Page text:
The Aerial Lift Bridge, spanning the Duluth Ship Canal into Duluths harbor, is a vertical lift bridge. It was originally an exceedingly rare aerial transfer bridge—a bridge that slides a basketlike "gondola" back and forth to transfer people and vehicles from one side to the other. The wreck of the Thomas Wilson, a classic early 20th century whaleback ore boat, lies underwater less than a mile outside the Duluth harbor ship canal. The 610 long former ore ship William A Irvin is a museum ship along the Duluth waterfront.
The short lived 1996 sitcom The Louie Show was set in Duluth. Louie Anderson played psychotherapist Louie Lundgren. The opening title sequence featured downtown Duluth buildings.
The 1983 Gore Vidal novel Duluth was set in a stylized version of Duluth.
The 2008 American sports comedy film Leatherheads, starring and directed by George Clooney, was set in Duluth. (Leatherheads was actually filmed in North and South Carolina.) The film featured a fictitious football team called the Duluth Bulldogs.
Thomas M. Dischs 1965 alien-invasion novel The Genocides is set primarily in a fictional community in adjacent Lake County called Tassel. A pivotal scene in the beginning of chapter four treats the incineration of the city of Duluth by the extraterrestrial invaders machines with some detail, even mentioning downtown Duluths Alworth Building and including a group of characters escape along Highway 61.
A song ("Duluth") by Mason Jennings from the album Birds Flying Away. Released in year 2000 under Bar/None label.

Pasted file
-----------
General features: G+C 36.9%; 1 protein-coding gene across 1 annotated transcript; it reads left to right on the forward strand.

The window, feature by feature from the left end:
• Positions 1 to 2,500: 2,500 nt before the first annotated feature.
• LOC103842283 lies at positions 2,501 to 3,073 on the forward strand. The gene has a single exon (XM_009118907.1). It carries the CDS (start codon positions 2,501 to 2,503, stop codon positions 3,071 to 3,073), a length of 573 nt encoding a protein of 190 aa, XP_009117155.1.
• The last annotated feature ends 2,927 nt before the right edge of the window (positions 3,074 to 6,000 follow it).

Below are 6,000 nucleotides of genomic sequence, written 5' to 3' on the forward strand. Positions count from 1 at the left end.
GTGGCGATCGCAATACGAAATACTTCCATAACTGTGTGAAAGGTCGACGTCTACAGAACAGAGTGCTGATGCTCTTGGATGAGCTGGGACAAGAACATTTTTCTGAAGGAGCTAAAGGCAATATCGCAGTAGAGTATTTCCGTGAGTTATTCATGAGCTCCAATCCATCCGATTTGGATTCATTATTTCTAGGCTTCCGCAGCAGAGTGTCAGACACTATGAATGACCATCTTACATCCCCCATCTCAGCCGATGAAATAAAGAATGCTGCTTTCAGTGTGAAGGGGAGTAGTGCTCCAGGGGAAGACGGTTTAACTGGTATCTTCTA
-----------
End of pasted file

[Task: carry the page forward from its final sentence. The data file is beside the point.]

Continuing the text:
A series of suspense novels by author Brian Freeman featuring the fictional police lieutenant Jonathan Stride take place in and around Duluth and feature real locations from the city.
Significant portions of the 2014 FX series Fargo are set in a fictional depiction of Duluth. The series is filmed in Calgary, Alberta.
Some common wild edibles include wild rice, serviceberry, chokecherry, blueberry, raspberry, blackberry, thimbleberry, and hazelnuts. A variety of fish, such as trout and walleye, are available in the multitude of state lakes. Many of these foods have long been staples of Native communities prior to the Industrial Revolution and before white settlement in the region. The Ojibwe, for example, consider wild rice not only to be an important foodstuff but an "object of veneration, and an important ingredient of social and ceremonial life."
With an increase in immigration from abroad, Minnesotas culture appropriated traditions from its parent Scandinavian and German heritages, adopting traditional cuisine items such as lefse, lutefisk, rosettes, gravlax, krumkake, lingonberries, kransekake, sausages, and sauerkraut. Minnesota is also known for hot dish and jello salads.
Immigrants in the late 20th and 21st century are more likely to have come from Vietnam, Somalia, Laos, and Mexico, bringing with them traditional food items such as cha-lua, summer rolls, cymbopogon, thai basil, ginger, padek, taquitos, tortillas, and poblanos. A significant Northeast African presence has also developed in recent years, with the Somali Resource website listing a total of twenty "restaurants of the Somali community."
The relatively short growing season demanded agricultural innovation. The Minnesota Agricultural Experiment Stations Horticultural Research Center at the University of Minnesota developed three new apple varieties, the Haralson, Honeycrisp, and very recently the Sweetango. These fare well in the harsh Minnesota climate and produce popular fruit.
At the Minnesota State Fair dozens of foods are offered "on a stick", such as Pronto Pups and deep fried candy bars. Although not actually typical Minnesota Cuisine, these are archetypal fair foods. Minnesota is also home to several beers including Hamms Brewery, Summit Brewing Company, Surly Brewing Company, Lift Bridge Brewing Company, and August Schell Brewing Company, which also produces Grain Belt.